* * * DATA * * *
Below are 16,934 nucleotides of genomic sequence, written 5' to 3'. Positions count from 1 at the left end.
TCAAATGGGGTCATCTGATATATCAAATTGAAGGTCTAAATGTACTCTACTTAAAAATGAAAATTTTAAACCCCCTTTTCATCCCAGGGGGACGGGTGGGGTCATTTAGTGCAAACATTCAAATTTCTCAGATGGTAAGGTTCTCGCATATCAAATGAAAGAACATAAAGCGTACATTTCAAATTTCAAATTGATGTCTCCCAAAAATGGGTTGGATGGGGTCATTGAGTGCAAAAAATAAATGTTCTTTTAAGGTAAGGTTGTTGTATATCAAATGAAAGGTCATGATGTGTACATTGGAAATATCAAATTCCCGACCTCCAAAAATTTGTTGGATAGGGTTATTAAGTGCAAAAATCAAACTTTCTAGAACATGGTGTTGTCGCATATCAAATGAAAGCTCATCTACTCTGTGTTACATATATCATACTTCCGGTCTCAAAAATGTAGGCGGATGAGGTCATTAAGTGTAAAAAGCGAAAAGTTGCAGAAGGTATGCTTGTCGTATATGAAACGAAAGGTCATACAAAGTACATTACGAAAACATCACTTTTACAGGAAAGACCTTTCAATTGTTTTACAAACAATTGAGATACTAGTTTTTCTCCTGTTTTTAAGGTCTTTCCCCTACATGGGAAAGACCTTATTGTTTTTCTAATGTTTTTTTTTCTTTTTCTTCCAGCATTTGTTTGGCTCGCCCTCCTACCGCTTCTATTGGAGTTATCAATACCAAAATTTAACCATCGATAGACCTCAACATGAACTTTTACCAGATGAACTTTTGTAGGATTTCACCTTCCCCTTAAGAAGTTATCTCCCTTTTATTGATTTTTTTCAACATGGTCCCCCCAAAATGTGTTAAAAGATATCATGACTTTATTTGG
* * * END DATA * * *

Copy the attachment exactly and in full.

Below are 16,934 nucleotides of genomic sequence, written 5' to 3'. Positions count from 1 at the left end.
TCAAATGGGGTCATCTGATATATCAAATTGAAGGTCTAAATGTACTCTACTTAAAAATGAAAATTTTAAACCCCCTTTTCATCCCAGGGGGACGGGTGGGGTCATTTAGTGCAAACATTCAAATTTCTCAGATGGTAAGGTTCTCGCATATCAAATGAAAGAACATAAAGCGTACATTTCAAATTTCAAATTGATGTCTCCCAAAAATGGGTTGGATGGGGTCATTGAGTGCAAAAAATAAATGTTCTTTTAAGGTAAGGTTGTTGTATATCAAATGAAAGGTCATGATGTGTACATTGGAAATATCAAATTCCCGACCTCCAAAAATTTGTTGGATAGGGTTATTAAGTGCAAAAATCAAACTTTCTAGAACATGGTGTTGTCGCATATCAAATGAAAGCTCATCTACTCTGTGTTACATATATCATACTTCCGGTCTCAAAAATGTAGGCGGATGAGGTCATTAAGTGTAAAAAGCGAAAAGTTGCAGAAGGTATGCTTGTCGTATATGAAACGAAAGGTCATACAAAGTACATTACGAAAACATCACTTTTACAGGAAAGACCTTTCAATTGTTTTACAAACAATTGAGATACTAGTTTTTCTCCTGTTTTTAAGGTCTTTCCCCTACATGGGAAAGACCTTATTGTTTTTCTAATGTTTTTTTTTCTTTTTCTTCCAGCATTTGTTTGGCTCGCCCTCCTACCGCTTCTATTGGAGTTATCAATACCAAAATTTAACCATCGATAGACCTCAACATGAACTTTTACCAGATGAACTTTTGTAGGATTTCACCTTCCCCTTAAGAAGTTATCTCCCTTTTATTGATTTTTTTCAACATGGTCCCCCCAAAATGTGTTAAAAGATATCATGACTTTATTTGG